singletonExtractor(MAPPER_ACCOUNT);

public Account getAccount(long id) {
    return jt.query(SELECT_ACCOUNT, EXTRACTOR_ACCOUNT, id);
}

I hope this helps to show that you can now quite easily combine parts in a powerful way to make your domain simpler.

UPDATE 2: Combine with an Optional for optional values instead of null.

public static <T> ResultSetExtractor<Optional<T>> singletonOptionalExtractor(
        RowMapper<? extends T> mapper) {
    return rs -> rs.next() ? Optional.of(mapper.mapRow(rs, 1)) : Optional.empty();
}

Which now when used could have the following:

private static final ResultSetExtractor<Optional<Double>> EXTRACTOR_DISCOUNT =
        singletonOptionalExtractor(MAPPER_DISCOUNT);

public double getDiscount(long accountId) {
    return jt.query(SELECT_DISCOUNT, EXTRACTOR_DISCOUNT, accountId)
            .orElse(0.0);
}
  • What i saw just now .... O_O shocked . – GOXR3PLUS Jan 4 at 14:34
19

That's not a good solution because you're relying on exceptions for control flow. In your solution it's normal to get exceptions, it's normal to have them in the log.

public String test() {
    String sql = "select ID_NMB_SRZ from codb_owner.TR_LTM_SLS_RTN where id_str_rt = '999' and ID_NMB_SRZ = '60230009999999'";
    List<String> certs = jdbc.queryForList(sql, String.class); 
    if (certs.isEmpty()) {
        return null;
    } else {
        return certs.get(0);
    }
}
  • queryForObjectList is not an option in Springframework. – Byron May 15 '12 at 22:54
  • my solution might not be the most elegant but at least mine works. You give an example of queryForObjectList which is not even an option with Jdbctemplate. – Byron May 15 '12 at 23:11
  • 1
    Sorry, it's #queryForList – Philippe Marschall May 16 '12 at 5:27
  • 1
    Only drawback here is that if the return type was a complex type you would be building multiple objects and instantiating a list, also ResultSet.next() would be called unnecessarily. Using a ResultSetExtractor is a much more efficient tool in this case. – Brett Ryan May 6 '13 at 0:51
  • 1
    @Nile what doesn't work bro? – Philippe Marschall Jun 10 '15 at 18:31
7

Actually, You can play with JdbcTemplate and customize your own method as you prefer. My suggestion is to make something like this:

public String test() {
    String cert = null;
    String sql = "select ID_NMB_SRZ from codb_owner.TR_LTM_SLS_RTN
        where id_str_rt = '999' and ID_NMB_SRZ = '60230009999999'";
    ArrayList<String> certList = (ArrayList<String>) jdbc.query(
        sql, new RowMapperResultSetExtractor(new UserMapper()));
    cert =  DataAccessUtils.singleResult(certList);

    return cert;
}

It works as the original jdbc.queryForObject, but without throw new EmptyResultDataAccessException when size == 0.

  • UserMapper()? – Abdull Oct 6 '13 at 15:16
  • @Abdull UserMapper implements RowMapper<String>. – Brett Ryan May 27 '16 at 20:31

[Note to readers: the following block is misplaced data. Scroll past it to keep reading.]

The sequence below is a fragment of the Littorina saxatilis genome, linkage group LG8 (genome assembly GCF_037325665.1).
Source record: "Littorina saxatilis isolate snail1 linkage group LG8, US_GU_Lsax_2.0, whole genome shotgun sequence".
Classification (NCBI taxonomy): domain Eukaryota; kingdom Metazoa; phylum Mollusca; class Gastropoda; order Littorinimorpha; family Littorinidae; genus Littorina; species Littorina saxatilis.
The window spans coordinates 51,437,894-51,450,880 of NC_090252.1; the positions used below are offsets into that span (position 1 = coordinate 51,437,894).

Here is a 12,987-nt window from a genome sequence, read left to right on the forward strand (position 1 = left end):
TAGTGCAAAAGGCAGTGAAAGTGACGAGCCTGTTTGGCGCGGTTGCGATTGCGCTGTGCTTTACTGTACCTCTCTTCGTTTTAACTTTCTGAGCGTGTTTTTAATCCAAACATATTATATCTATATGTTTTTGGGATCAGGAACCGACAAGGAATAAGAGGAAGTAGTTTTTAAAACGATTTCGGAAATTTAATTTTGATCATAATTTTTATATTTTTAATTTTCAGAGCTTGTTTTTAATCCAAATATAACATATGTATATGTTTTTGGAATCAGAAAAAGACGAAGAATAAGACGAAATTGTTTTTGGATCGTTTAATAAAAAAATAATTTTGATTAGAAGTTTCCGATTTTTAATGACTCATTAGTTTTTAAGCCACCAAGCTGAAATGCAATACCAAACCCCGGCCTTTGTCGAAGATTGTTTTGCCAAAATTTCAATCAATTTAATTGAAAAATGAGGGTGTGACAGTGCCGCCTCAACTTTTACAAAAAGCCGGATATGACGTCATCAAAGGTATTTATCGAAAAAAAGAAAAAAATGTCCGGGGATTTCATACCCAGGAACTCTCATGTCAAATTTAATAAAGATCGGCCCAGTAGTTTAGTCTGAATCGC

• I think it is the best answer here as it gives the shortest syntax – Stan Sokolov Aug 11 '16 at 14:08
7

Since returning a null when there is no data is something I want to do often when using queryForObject I have found it useful to extend JdbcTemplate and add a queryForNullableObject method similar to below.

public class JdbcTemplateExtended extends JdbcTemplate {

    public JdbcTemplateExtended(DataSource datasource){
        super(datasource);
    }

    public <T> T queryForNullableObject(String sql, RowMapper<T> rowMapper) throws DataAccessException {
        List<T> results = query(sql, rowMapper);

        if (results == null || results.isEmpty()) {
            return null;
        }
        else if (results.size() > 1) {
            throw new IncorrectResultSizeDataAccessException(1, results.size());
        }
        else{
            return results.iterator().next();
        }
    }

    public <T> T queryForNullableObject(String sql, Class<T> requiredType) throws DataAccessException {
        return queryForObject(sql, getSingleColumnRowMapper(requiredType));
    }

}

You can now use this in your code the same way you used queryForObject

String result = queryForNullableObject(queryString, String.class);

I would be interested to know if anyone else thinks this is a good idea?

  • 1
    It is, and it should be in Spring – Guillaume Feb 6 '15 at 16:35
5

Ok, I figured it out. I just wrapped it in a try catch and send back null.

    public String test() {
            String cert=null;
            String sql = "select ID_NMB_SRZ from codb_owner.TR_LTM_SLS_RTN 
                     where id_str_rt = '999' and ID_NMB_SRZ = '60230009999999'";
            try {
                Object o = (String) jdbc.queryForObject(sql, String.class);
                cert = (String) o;
            } catch (EmptyResultDataAccessException e) {
                e.printStackTrace();
            }
            return cert;
    }
  • 1